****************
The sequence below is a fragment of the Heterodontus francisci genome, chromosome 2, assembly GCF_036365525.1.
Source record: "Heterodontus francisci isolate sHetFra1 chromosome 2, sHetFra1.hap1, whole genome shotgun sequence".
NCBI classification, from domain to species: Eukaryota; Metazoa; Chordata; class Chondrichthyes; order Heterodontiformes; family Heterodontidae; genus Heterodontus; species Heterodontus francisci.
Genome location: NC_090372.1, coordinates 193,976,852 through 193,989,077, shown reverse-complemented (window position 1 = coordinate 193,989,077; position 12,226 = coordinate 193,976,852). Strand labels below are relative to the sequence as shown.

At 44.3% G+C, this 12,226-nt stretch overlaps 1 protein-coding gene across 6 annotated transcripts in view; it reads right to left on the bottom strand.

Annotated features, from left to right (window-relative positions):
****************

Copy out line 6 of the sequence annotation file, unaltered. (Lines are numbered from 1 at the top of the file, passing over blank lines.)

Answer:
Annotated features, from left to right (window-relative positions):